Department: 
Health Sciences: Faculty of Health Sciences
Thesis type: 
(Project) M.P.H.

Homelessness and mental illness: a descriptive analysis of Vancouver At Home study participants

Author: 
Date created: 
2010-05-20
Abstract: 

The purpose of this paper was to describe the characteristics of the first 186 participants enrolled in the Vancouver At Home study, and compare these characteristics to those found in existing research involving similar samples of homeless, mentally ill individuals. A total of 24 publications were reviewed, their socio-demographic characteristics summarized, and contrasted with the Vancouver At Home study sample. The At Home sample showed similarities to other studies in terms of the distribution gender and age, but differences with respect to ethnic diversity and lifetime duration of homelessness. Results suggest that the emerging sample in Vancouver is representative of the parent population; however, the degree of variability between cities is unclear, thus our ability to generalize about populations across jurisdictions is uncertain. An overall lack of methodological consistency between existing studies underscores the need for improved rigor and standardization in the study of homeless, mentally ill populations.

Document type: 
Graduating extended essay / Research project
File(s): 
Supervisor(s): 
Dr. Julian Somers
Dr. Michelle Patterson
Department: 
Health Sciences: Faculty of Health Sciences
Thesis type: 
(Project) M.P.H.

The role of evidence in the development of treatment recommendations: application of the GRADE criteria to breast-feeding HIV-positive mothers

Peer reviewed: 
Yes, item is peer reviewed.
Date created: 
2009
Abstract: 

Over the last several decades, the role of clinical medicine in the development of practice guidelines has increasingly` become dependent upon evidence. This study aims to examine the role evidence played in the development of the treatment guidelines concerning infant feeding options for babies born to HIV-infected mothers in Sub-Saharan Africa. Clinical outcome data was reviewed from the evidence available from the World Health Organization. Outcomes of interest were assessed based upon the infants either being exclusively breastfed or exclusively formula fed with the relative risks of these outcomes given the exposure calculated and the evidence graded for its strengths and deficiencies within the framework of GRADE. The findings suggest that the evidence had some methodological flaws as well as inconsistencies that resulted in low quality grading. The clinical community would benefit from further research that will likely have an important influence on the confidence of the study estimates.

Document type: 
Thesis
File(s): 
Supervisor(s): 
Edward Mills
Department: 
Faculty of Health Sciences - Simon Fraser University
Thesis type: 
Thesis

The links between disasters, relief, rehabilitation and development

Peer reviewed: 
No, item is not peer reviewed.
Date created: 
2010
Abstract: 

This capstone discusses the relations between disasters, disaster relief and rehabilitation, and development. Natural disasters frequency and severity has increased over the last few decades with greater impacts on developing countries further impeding achievement of the Millennium Development Goals (MDGs). This capstone uses the Bangladesh floods, 2004 and the Asian tsunami in Sri Lanka, 2004 as case studies to assess the disaster response and development efforts undertaken in promoting development. Three main recommendations are given; (1) Build capacity to implement and maintain disaster reduction systems (2) Include elements of disaster reduction in developments efforts (3) Include elements of development in disaster response efforts. Potential challenges for achieving these recommendations are also described.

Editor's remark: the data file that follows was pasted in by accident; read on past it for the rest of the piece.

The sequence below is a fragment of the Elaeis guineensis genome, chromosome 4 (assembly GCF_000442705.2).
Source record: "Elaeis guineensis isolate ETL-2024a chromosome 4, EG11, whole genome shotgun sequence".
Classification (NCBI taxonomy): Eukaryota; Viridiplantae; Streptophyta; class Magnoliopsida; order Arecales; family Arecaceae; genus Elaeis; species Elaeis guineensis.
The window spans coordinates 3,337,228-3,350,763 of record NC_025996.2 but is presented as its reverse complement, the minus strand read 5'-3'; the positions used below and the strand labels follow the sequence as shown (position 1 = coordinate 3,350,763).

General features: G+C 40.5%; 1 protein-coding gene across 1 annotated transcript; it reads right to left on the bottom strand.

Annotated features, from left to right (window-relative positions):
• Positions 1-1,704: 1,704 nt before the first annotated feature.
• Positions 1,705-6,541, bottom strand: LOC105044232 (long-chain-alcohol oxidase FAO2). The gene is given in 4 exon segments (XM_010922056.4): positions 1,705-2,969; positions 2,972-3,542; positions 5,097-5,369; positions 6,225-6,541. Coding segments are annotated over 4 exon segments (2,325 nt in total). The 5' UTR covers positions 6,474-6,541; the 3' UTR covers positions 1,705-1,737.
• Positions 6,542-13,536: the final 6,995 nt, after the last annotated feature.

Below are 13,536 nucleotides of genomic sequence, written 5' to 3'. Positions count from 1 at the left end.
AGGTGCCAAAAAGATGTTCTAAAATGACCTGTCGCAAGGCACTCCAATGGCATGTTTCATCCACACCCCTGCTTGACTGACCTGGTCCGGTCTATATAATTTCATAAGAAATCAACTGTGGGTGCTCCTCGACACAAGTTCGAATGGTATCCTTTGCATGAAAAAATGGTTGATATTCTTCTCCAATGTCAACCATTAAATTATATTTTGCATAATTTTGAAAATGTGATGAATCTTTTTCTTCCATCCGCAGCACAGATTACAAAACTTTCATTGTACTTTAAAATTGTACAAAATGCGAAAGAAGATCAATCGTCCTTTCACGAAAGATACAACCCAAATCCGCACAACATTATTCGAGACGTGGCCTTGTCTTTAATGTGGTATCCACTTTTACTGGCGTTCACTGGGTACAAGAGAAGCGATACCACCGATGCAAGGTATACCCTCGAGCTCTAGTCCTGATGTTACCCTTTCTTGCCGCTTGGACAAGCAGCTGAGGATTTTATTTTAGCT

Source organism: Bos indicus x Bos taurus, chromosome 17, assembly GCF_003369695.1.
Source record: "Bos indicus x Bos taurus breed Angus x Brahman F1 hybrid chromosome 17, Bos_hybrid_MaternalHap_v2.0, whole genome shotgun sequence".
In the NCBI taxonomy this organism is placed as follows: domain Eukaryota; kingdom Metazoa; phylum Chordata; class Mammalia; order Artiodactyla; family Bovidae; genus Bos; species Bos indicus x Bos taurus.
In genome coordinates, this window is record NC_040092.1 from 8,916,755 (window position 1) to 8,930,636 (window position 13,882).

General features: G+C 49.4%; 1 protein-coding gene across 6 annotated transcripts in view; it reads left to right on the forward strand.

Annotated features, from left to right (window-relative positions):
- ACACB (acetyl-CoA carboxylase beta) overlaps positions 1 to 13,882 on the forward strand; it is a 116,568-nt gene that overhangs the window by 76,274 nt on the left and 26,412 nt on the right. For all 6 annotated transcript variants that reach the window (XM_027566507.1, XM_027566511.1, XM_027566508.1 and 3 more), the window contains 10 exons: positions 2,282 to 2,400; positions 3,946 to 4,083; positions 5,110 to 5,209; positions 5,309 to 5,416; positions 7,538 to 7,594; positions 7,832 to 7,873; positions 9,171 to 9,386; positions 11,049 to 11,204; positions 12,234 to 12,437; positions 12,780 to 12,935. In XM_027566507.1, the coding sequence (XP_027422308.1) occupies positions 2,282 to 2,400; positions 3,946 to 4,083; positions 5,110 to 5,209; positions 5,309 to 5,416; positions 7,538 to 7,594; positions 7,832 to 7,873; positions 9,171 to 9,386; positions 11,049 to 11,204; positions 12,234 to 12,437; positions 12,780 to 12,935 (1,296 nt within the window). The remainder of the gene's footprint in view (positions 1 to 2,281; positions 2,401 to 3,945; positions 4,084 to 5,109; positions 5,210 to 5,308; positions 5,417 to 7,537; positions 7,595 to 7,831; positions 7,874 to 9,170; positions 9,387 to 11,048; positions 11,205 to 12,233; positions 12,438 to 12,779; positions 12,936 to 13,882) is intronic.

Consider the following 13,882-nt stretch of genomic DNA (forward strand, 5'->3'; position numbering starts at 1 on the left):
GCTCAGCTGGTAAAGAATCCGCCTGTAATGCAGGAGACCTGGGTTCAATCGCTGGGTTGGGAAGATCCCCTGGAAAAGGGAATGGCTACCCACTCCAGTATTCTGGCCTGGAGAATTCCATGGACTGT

Document type: 
Thesis
File(s): 
Supervisor(s): 
Michel Joffres
Department: 
Faculty of Health Sciences - Simon Fraser University
Thesis type: 
Project (M.P.H.)

Health issues and needs of unsponsored refugee women in Canada: a qualitative study

Author: 
Peer reviewed: 
No, item is not peer reviewed.
Date created: 
2010
Abstract: 

Little is known about the unsponsored refugee women in Canada and about their health in particular. Through interviews with 11 unsponsored refugee women living in greater Vancouver area, this research project focuses on their health issues and needs. In order to better understand how their health is grounded in the varied historical and current contexts of their lives, through powerful narratives and stories of women, I document their own perspectives on health, the multiple factors that affect their health outcomes, and the pathways to care. I use qualitative methodology and a critical theoretical framework informed by intersectionality to study these aspects of health. Through intersectional analysis I illustrate how their experiences of health, health outcomes, determinants of health and pathways to care are shaped by intersecting circumstances of lived experiences, multiple identities and the larger social, political and economic processes and contexts within which they live.

Document type: 
Thesis
File(s): 
Supervisor(s): 
Rochelle Tucker
Department: 
Faculty of Health Sciences - Simon Fraser University
Thesis type: 
Thesis (M.Sc.)

Silence is golden: an exploration of local opposition to a Canadian gold mine project in Costa Rica

Peer reviewed: 
No, item is not peer reviewed.
Date created: 
2010
Abstract: 

Significant changes in the global gold industry have altered where the operations of mining corporations are located, how they are developed, and the impact they have on local communities. Despite efforts to incorporate sustainable development frameworks into industries’ operations, considerable negative health and environmental impacts associated with gold mining continue to affect local communities and their global allies. This paper explores the conflict between economic interests and environmental protection efforts involved in the gold mining sector through examining the Canadian-owned Crucitas gold mine project in Costa Rica. The corporation’s plans to develop the project have provoked a nation-wide grassroots movement against foreign-owned mineral extraction operations. The resistance has emerged out of concern that these operations are compromising the communities’ health and the ecological value of the region. The paper aims to uncover the complexities that underlie the experiences of local communities and their struggles to resist such operations.

Document type: 
Thesis
File(s): 
Supervisor(s): 
John Calvert, Lorraine Halinka Malcoe
Department: 
Faculty of Health Sciences - Simon Fraser University
Thesis type: 
Project (M.P.H.)